Today’s craft idea will probably bring lots of “Oh, I did that when I was a kid!” type of comments from you moms and dads. Remember making potholders with the stretchy loops, the square loom and a hook? Yea, me too! 🙂 I loved making these! My mom was always very gracious about using my creations, though I’m sure she had more than she needed! Here’s one that my grandson made for me a few years ago. Yep, I still have it! 🙂
The kit I purchased for this blog post came from Joann.com but they are available elsewhere too and are inexpensive. Today’s looms and hooks are made of plastic whereas the ones I used as a kid were made of metal.
Here’s what came in this kit: plastic loom, plastic hook, a bag of loops and instructions.
One small word of caution…the hook was actually attached to the loom still and after I twisted it loose, the hook had a sharp edge on the curved end that wanted to catch on the loops as I tried to weave between them. So I grabbed a nail file and rubbed it until it was smooth and it was great after that.
To begin, sort out the loops into piles of the same color. This kit has 6 colors. I lined the loops up so I could keep track of the order I wanted to use them in.
Take a loop, hook it on the first peg and stretch it across the loom to the peg directly across from it. Keep going until all 18 pegs have been filled.
Now you’ll start weaving. Starting at one end of the loom, weave your hook over and under each loom going across the loom. Over then under, over then under all the way through.
Here is a closer up picture.
Now take another loop and catch one end on the curved end of the hook and the other end of the loop onto the first peg. Pull the hook back through the loops on the loom and hook that end on the first peg on the opposite side.
Then your first loop is done!
For the second loop, weave your hook through the loops again but this time start with the opposite way from what you did the first one. So if you started out going OVER the first loop, this time start out going UNDER. Weave under and over all the way across. Put another loop on the hook and 2nd peg and pull the loop back through.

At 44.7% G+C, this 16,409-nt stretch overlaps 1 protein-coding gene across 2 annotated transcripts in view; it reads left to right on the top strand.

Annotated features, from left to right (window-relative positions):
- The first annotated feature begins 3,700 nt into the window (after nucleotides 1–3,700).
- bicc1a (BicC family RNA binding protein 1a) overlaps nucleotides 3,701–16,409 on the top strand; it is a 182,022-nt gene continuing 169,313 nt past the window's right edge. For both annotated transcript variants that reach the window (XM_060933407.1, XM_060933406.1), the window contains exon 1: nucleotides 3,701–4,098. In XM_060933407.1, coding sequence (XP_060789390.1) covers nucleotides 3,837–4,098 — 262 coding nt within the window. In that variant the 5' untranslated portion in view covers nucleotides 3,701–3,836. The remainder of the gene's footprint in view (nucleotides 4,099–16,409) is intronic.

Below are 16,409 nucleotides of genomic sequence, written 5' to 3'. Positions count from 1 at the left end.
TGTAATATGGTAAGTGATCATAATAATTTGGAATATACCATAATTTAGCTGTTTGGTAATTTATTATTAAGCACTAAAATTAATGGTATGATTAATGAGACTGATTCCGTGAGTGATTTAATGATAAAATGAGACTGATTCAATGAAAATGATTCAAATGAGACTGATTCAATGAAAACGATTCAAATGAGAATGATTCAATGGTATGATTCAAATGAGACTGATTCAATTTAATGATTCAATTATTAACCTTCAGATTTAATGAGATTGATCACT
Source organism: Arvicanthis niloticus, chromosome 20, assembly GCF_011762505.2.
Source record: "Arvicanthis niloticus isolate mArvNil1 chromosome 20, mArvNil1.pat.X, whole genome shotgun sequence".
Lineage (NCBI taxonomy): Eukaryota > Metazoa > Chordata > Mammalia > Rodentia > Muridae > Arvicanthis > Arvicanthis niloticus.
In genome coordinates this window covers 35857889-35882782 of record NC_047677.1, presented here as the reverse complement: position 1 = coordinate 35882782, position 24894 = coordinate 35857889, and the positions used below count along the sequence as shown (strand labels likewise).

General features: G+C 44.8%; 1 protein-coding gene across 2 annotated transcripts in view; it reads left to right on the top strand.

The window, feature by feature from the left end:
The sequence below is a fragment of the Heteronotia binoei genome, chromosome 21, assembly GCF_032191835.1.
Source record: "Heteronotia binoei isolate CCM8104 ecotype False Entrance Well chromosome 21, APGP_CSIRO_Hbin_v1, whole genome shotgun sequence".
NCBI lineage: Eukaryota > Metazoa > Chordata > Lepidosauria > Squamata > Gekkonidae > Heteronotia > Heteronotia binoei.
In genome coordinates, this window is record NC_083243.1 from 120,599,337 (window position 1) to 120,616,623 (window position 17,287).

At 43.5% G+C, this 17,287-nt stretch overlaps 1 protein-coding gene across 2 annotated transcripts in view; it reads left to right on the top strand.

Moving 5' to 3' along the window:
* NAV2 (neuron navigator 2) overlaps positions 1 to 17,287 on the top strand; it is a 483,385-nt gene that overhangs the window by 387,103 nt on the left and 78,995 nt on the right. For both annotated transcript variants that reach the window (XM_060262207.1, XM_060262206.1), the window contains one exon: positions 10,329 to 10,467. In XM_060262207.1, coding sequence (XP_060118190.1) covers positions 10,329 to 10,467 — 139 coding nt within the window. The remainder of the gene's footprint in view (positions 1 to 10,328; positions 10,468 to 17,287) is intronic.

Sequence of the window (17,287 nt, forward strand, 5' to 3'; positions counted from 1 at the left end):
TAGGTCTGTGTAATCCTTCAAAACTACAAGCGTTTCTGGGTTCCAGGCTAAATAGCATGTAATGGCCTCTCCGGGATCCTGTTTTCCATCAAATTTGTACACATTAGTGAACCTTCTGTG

Don’t worry if your loop looks like its hanging down too far after pulling it through because it can easily be adjusted with your fingers. Try to keep each loop in a straight line between the two pegs it is hooked on. Like this:
Each time you add another loop, make sure it is woven the opposite way of the one done before it. Continue weaving and adding loops until the loom is filled.
Now it’s time to make the edge of the potholder. Pick a corner to start from, then take the first loop off of its peg and slip it over the second peg. Pick up the bottom loop on the second peg and pull it through the top loop, letting the first loop come free of the peg…then put the second loop you are holding over onto the third peg. This picture is after I did a couple of loops. See how the green is over the yellow?
Now pull the yellow loop up through the green one and let the green one go.
Then place the yellow one on the hook on top of the orange one on the next peg. Hope that makes sense! Continue this process all around the loom. Here’s what it looks like after one side is finished:
This process can get a little tricky and a bit hard to hang onto so children making a potholder will likely need some help on this part. I actually found it easiest to just use my fingers for the last side.
When you get to the last loop…here its the white one…I recommend wrapping the white loop around and through the red loop another time and then making a knot in the white loop to secure everything. The loop sticking out makes it nice for hanging.
And there you have it! Mission accomplished! These potholders are not recommended for taking things in and out of the oven. What a feeling of accomplishment for kids! It makes a nice gift for mom, grandmas, aunts or anyone that cooks! 🙂